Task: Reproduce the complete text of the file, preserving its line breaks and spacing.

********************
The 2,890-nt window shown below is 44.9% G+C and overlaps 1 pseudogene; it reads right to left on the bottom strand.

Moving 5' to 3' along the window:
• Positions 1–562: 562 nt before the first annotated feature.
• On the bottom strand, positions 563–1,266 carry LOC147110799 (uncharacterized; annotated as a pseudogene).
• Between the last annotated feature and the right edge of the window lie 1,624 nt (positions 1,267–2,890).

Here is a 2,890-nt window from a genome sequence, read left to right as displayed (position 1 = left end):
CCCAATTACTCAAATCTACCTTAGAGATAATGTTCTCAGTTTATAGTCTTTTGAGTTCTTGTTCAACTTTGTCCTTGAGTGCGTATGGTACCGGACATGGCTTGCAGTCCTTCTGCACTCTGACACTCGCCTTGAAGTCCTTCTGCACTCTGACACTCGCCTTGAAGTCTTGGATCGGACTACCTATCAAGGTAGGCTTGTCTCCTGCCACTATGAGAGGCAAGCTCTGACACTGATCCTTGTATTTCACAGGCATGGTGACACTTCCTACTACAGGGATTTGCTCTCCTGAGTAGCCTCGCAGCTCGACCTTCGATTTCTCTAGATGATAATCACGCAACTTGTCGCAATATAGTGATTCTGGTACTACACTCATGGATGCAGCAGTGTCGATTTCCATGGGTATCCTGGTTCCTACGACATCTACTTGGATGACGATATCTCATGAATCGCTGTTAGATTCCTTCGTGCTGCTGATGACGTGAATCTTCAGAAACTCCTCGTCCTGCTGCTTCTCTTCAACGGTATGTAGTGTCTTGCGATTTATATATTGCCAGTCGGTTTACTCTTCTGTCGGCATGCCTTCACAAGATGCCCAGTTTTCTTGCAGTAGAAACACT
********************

The 2,890-nt window shown below is 44.9% G+C and overlaps 1 pseudogene; it reads right to left on the bottom strand.

Moving 5' to 3' along the window:
• Positions 1–562: 562 nt before the first annotated feature.
• On the bottom strand, positions 563–1,266 carry LOC147110799 (uncharacterized; annotated as a pseudogene).
• Between the last annotated feature and the right edge of the window lie 1,624 nt (positions 1,267–2,890).

Here is a 2,890-nt window from a genome sequence, read left to right as displayed (position 1 = left end):
CCCAATTACTCAAATCTACCTTAGAGATAATGTTCTCAGTTTATAGTCTTTTGAGTTCTTGTTCAACTTTGTCCTTGAGTGCGTATGGTACCGGACATGGCTTGCAGTCCTTCTGCACTCTGACACTCGCCTTGAAGTCCTTCTGCACTCTGACACTCGCCTTGAAGTCTTGGATCGGACTACCTATCAAGGTAGGCTTGTCTCCTGCCACTATGAGAGGCAAGCTCTGACACTGATCCTTGTATTTCACAGGCATGGTGACACTTCCTACTACAGGGATTTGCTCTCCTGAGTAGCCTCGCAGCTCGACCTTCGATTTCTCTAGATGATAATCACGCAACTTGTCGCAATATAGTGATTCTGGTACTACACTCATGGATGCAGCAGTGTCGATTTCCATGGGTATCCTGGTTCCTACGACATCTACTTGGATGACGATATCTCATGAATCGCTGTTAGATTCCTTCGTGCTGCTGATGACGTGAATCTTCAGAAACTCCTCGTCCTGCTGCTTCTCTTCAACGGTATGTAGTGTCTTGCGATTTATATATTGCCAGTCGGTTTACTCTTCTGTCGGCATGCCTTCACAAGATGCCCAGTTTTCTTGCAGTAGAAACACT